A proverb once stated that ‘necessity is the mother of invention’. While we usually acknowledge this saying when it comes to technology and innovation, we rarely apply it to our perception of art. The need to create art could arrive from a desire to beautify our surroundings or to simply tell a story. With the rise of public art in all of its exciting forms, officially and unofficially commissioned, perhaps this proverb takes on new meaning.
In the case of visual artist Karim Jabbari, one of the leading purveyors of what is now recognized as light art calligraphy, innovation and art come together beautifully and whimsically. In association with Nuqat, local creatives took advantage of a truly unique workshop and creative experience. Entitled, ‘We Are The Artwork’, Karim Jabbari led the workshop and its participants toward creating a final art installation in the one of Kuwait City’s main intersections, near Souq Al-Mubarakiya.
The main premise behind this workshop is to demonstrate the importance of collaboration to learn something new, and achieve a final art piece. The huge installation of wall art involved the combination of various portraits of the participants mixed in with Karim’s abstract calligraphic style. Throughout the three day workshop that took place from the 29th of January and lasted until the 1st of February, participants of the workshop were also introduced to Karim Jabbari’s unique technique of creating light calligraphy and light paintings. The final product involved the collaborative efforts of all of the participants, speaking to Nuqat’s theme for 2015, which revolves around practicing the collective approach in every facet of our creative and daily lives. For three consecutive days, participants combined their newly learned knowledge and techniques with elements of graphic design, calligraphy and street art collage. To this day, you can visit the commanding street art piece in Kuwait city, a testament to a truly collaborative approach to Karim’s inspired technique.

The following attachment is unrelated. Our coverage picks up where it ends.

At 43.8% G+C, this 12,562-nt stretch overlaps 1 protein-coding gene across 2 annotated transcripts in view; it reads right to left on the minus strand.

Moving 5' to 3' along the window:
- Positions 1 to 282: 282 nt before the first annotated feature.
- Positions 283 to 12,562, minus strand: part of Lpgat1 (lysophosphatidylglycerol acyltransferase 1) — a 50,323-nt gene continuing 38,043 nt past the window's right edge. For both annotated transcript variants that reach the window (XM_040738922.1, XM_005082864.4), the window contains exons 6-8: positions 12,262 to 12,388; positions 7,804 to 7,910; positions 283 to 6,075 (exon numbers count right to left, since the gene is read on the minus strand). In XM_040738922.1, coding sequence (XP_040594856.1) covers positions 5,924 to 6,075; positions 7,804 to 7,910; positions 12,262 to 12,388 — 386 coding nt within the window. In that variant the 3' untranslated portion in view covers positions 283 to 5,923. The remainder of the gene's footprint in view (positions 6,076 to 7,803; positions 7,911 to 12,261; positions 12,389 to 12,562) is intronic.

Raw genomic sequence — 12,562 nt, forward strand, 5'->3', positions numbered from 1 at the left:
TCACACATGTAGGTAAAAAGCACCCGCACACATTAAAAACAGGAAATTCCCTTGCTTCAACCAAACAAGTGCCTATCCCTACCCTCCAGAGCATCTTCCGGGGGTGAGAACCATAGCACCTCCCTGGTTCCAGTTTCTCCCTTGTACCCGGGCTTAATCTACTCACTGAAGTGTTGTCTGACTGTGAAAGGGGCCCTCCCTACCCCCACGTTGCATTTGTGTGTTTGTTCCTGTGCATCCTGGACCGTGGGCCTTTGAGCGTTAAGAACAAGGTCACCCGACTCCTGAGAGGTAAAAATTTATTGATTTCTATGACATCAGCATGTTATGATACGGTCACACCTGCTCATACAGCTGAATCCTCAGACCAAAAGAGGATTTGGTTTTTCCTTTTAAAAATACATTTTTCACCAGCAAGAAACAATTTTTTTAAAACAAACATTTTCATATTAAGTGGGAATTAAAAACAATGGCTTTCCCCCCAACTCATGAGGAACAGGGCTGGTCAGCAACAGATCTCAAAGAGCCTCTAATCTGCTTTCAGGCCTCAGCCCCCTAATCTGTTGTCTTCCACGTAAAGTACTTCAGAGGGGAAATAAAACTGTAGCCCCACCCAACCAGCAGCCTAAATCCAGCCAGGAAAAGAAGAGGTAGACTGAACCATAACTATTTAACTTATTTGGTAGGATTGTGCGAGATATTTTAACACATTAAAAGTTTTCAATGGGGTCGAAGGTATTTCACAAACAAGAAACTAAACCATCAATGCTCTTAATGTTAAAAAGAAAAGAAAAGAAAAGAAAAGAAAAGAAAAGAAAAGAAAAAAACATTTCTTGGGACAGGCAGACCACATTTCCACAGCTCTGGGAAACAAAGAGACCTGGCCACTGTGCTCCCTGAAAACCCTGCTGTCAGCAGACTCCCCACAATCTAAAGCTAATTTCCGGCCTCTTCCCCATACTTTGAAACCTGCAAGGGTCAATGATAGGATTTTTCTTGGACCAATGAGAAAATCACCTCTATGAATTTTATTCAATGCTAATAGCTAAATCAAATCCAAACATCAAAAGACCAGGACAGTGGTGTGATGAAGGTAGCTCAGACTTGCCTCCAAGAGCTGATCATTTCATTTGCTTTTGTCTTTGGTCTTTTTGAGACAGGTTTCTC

The workshop participants and volunteers involved come from different walks of life, all coming together to share in learning something new and profound. Each and every one of their efforts will live on in the finished street art piece, proving that they are the artwork indeed! The participants included: Nour Alsane, Farah Haidar, Abdallah Asem, Afrah Buhamrah, Dalal Abdullah, Nour Alkhuraibet, Margaret McKenzie, Salima Merhebi, Hashem Al baghli, Haya AlMana, Dalal AlSaeed, Fahad AlSabah, Yousef Sitabouha, Hammed AlMutawa, Bader Al Hasan, Aysha Al Nafisi.
Karim first turned to calligraphy and the arts when he was only twelve years old. Experiencing many struggles as a child, and after seeing how his dad battled many difficulties for his political views in their homeland of Tunis, Karim turned to calligraphy for answers. After leaving home to pursue his studies abroad, he always turned once again to calligraphy to remind himself of where he came from. Karim became consumed with letters, words and syllables, crafting meaningful messages in the form of classic Kufi and Maghrebi calligraphy. Karim believes that his work is in constant evolution, but his most recent work practicing and almost perfecting light calligraphy techniques leaves us fascinated.
Truly innovative, Karim’s work took him to new heights when he discovered new ways to incorporate Arabic calligraphy into our surroundings using a simple SLR camera and a flashlight. With this technique, our everyday surroundings are transformed to carry new meaning, presenting a second nature of our surroundings. During the workshop, participants, including this bazaar staff writer, were able to experience and learn this technique up close. The final result produced images that seemed to be digitally altered, but they are actually the result of carefully thought our movements in the dark, captured on camera. We asked Karim about how to recreate these steps at home. He explained, “The light calligraphy discipline needs precision, concentration and a sense of orientation to try to write in space with a source of light. The process is very simple; using a DSLR camera you set it on Manual mode (M) and change the following settings, the shutter speed, aperture and iso. Then using a remote trigger we can take the time needed to realize the calligraphy you want.”
If you’re feeling uninspired, or simply looking for a new way to express your own story, never feel overwhelmed by the pressure. If anything, Karim advises you to use it to create something entirely new and different. Karim leaves us with this inspiring note, “Most people end up becoming prisoners of their negativity, and their bad habits take over their life, leaving them to never discover what their talents are. BE POSITIVE!”
You can find more information about Karim Jabbari at www.madefromwords.com, or follow him on Instagram @Karim_Jab. For more information about Nuqat, head to www.nuqat.me. Follow Nuqat on Instagram @Nuqat, Facebook: NuqatME and Twitter @nuqatweets.